My Age of Money (AOM) has been hovering in the 30s for a few weeks now. Typically, its closer to the high 20s). But now, NOW…its encroaching on my actual ripened age of 39. Eeek! Yes, a (am I middle age!? Who knows – I’m young at heart) a 39 year old still working at better managing her money – and that means budgeting. How amazing will it be when the age of my money can make one feel young again? Well, its right around the corner because my AOM is currently at (drum roll please) 35!
Okay, that might seem anti-climatic, but bear with me. Check out the YNAB “How To Age Your Money” article for more information on how this works.
My AOM typically spikes and plummets in a range of high-20s to low-30s. To have it average out in the mid thirties, and hold steady for nearly a month is a HUGE accomplishment. This means I may have had a few tight months, but even still I was able to solve challenges without impacting my cushion.
The age of your money in YNAB shows (in theory) about how long you can sustain yourself without a pay check. I translate this into “number of pay check cycles I don’t need”. This might not be a direct translation, though I like it as a rule of thumb and quick gauge of success.
If it can’t be measured, it can’t be improved.
Since I am paid bi-weekly, this age of money reflects at least 2 paychecks, going on 3. This means, I am living on money from nearly 3 paychecks ago! How cool is that!? That is my measurement for improvement right now. In the future, I suspect this will evolve as my journey and focus on my personal finances continues and I explore the world of financial goals.
I obviously won’t be able to retire in my 30s, and likely not in my 40s or 50s – but if I can set a goal… it might be early retirement. Crazy, right!? A nearly 40-yr-old trying to be radical with her personal finances. I know practically speaking, its a whole other blog post – but my AOM let’s me measure the distance to a goal like early retirement. I’ll worry more about that later.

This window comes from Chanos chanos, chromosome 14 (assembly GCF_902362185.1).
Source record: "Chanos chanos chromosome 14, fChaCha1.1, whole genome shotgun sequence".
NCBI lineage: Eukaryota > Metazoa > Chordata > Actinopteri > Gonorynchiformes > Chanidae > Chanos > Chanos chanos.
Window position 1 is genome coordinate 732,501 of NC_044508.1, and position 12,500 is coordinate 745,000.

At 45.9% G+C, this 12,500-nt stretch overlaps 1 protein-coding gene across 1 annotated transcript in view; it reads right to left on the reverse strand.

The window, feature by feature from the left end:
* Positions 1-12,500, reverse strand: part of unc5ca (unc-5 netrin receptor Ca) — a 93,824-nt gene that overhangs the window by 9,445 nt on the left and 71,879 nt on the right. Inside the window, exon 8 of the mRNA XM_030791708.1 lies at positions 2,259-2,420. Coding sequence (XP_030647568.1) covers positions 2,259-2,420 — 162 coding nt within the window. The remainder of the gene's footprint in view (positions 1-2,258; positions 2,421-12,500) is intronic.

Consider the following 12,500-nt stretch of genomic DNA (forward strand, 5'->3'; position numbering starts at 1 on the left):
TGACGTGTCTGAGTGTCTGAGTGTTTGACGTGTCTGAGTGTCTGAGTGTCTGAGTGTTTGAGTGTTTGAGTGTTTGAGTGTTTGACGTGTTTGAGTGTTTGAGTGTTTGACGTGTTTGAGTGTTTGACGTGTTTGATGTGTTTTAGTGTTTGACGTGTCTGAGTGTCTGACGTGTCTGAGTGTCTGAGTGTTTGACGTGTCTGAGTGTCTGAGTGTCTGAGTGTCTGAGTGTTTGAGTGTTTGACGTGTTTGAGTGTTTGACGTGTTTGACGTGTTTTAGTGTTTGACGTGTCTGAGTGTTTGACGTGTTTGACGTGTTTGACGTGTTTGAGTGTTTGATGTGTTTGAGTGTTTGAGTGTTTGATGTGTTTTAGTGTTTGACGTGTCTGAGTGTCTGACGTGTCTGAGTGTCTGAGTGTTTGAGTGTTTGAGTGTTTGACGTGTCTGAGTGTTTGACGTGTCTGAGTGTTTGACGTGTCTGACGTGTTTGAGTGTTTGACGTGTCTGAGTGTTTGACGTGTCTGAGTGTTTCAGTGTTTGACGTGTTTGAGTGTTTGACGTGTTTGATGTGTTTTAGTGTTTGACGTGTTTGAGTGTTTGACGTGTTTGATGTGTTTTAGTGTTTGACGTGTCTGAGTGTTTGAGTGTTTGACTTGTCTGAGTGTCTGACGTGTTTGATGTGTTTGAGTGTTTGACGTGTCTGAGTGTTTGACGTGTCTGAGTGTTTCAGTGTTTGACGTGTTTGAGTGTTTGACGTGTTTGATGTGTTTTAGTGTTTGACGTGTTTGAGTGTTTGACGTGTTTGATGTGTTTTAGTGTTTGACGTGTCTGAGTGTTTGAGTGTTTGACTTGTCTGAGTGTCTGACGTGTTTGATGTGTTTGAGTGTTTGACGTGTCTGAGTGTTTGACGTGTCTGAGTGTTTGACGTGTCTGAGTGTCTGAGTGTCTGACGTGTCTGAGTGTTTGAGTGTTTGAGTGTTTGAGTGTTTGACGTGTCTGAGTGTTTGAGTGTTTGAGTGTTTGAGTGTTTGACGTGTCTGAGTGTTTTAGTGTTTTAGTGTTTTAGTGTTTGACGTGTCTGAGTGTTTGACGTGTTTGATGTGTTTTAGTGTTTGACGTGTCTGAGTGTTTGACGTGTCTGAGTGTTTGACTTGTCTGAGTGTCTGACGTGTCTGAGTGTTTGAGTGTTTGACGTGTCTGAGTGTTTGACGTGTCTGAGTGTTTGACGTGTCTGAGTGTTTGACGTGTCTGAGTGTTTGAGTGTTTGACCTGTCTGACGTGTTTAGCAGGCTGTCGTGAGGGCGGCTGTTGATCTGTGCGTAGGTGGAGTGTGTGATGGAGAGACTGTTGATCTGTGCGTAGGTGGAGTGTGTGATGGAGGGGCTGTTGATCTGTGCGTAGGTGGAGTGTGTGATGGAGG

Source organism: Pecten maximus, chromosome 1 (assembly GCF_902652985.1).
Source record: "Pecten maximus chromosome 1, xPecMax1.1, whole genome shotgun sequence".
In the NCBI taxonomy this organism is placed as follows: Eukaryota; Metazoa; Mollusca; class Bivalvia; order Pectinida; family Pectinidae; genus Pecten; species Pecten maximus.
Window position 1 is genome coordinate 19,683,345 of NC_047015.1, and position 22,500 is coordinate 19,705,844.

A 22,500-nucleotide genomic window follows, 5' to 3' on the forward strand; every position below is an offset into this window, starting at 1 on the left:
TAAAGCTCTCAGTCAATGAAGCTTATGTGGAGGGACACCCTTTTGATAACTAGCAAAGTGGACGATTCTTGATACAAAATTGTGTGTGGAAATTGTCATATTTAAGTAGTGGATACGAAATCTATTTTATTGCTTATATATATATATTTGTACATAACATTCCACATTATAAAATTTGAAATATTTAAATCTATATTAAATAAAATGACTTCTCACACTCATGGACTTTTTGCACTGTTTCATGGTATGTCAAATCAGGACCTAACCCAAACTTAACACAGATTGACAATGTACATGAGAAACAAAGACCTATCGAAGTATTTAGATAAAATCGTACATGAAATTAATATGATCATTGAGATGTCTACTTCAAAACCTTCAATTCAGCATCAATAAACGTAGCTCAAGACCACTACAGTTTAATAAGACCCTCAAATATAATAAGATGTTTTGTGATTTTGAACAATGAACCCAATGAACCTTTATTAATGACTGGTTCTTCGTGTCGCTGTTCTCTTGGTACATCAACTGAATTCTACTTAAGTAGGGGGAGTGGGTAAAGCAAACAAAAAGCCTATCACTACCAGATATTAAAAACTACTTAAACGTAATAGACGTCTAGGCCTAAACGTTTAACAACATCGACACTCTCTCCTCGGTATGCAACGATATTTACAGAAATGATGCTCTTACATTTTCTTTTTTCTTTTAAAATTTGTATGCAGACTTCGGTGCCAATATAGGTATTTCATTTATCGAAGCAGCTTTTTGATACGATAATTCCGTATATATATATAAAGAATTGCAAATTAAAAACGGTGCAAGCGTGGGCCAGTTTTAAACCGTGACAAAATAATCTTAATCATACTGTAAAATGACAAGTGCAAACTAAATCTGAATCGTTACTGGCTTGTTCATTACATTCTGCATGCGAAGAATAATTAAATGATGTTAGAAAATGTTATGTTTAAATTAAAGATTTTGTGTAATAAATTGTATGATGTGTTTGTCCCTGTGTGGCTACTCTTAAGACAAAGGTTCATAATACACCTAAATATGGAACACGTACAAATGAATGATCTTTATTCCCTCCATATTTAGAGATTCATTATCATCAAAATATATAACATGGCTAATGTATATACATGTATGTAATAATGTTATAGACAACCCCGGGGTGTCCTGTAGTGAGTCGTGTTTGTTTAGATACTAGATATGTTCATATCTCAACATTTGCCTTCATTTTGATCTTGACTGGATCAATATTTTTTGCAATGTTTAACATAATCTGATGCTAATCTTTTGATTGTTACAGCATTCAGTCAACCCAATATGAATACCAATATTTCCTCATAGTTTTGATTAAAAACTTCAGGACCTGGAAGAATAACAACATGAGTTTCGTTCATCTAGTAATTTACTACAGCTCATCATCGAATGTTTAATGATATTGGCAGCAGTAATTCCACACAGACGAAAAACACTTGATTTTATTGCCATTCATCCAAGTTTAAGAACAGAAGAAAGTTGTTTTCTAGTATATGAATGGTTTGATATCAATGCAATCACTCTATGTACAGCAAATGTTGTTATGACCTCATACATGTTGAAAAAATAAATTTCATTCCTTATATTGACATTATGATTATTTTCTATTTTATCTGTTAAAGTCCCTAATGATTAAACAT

In the short term, what I like about hitting a money age of ’35’ is that it is at least two-paychecks worth of cash on hand. My new paychecks are now paying for months in the future, not weeks or even days – which there was a time in my life when they did pay for expenses the day I got paid. Paying for your future needs (even one day in the future) is a great way to chip away at the paycheck-to-paycheck cycle shackles. Sure, I can’t go too long without a pay check – but I can go a while, and it gets futher out in the future every day.
Now, I don’t include things like retirement accounts, health savings accounts, invesments or other funds locked up with restrictions in my YNAB or my AOM. My AOM is the reflection of available cash flow supporting my current, daily expenses and costs of living.
And as I focus on getting the age of money to grow, and pay myself further and further into the future, I’ll be able to see my progression towards financial independence, one step at a time. Another way for me to measure my success and progress towards goals.
So, let’s celebrate when my money is older than me – I’ll check back in a few months to see if I can sustain this when life throws curve balls, month over month.
Question for you: Do you use YNAB? I’d like to know what your thoughts are on the age of money, and how it relates to the “rat race” and the typical paycheck-to-paycheck cycle.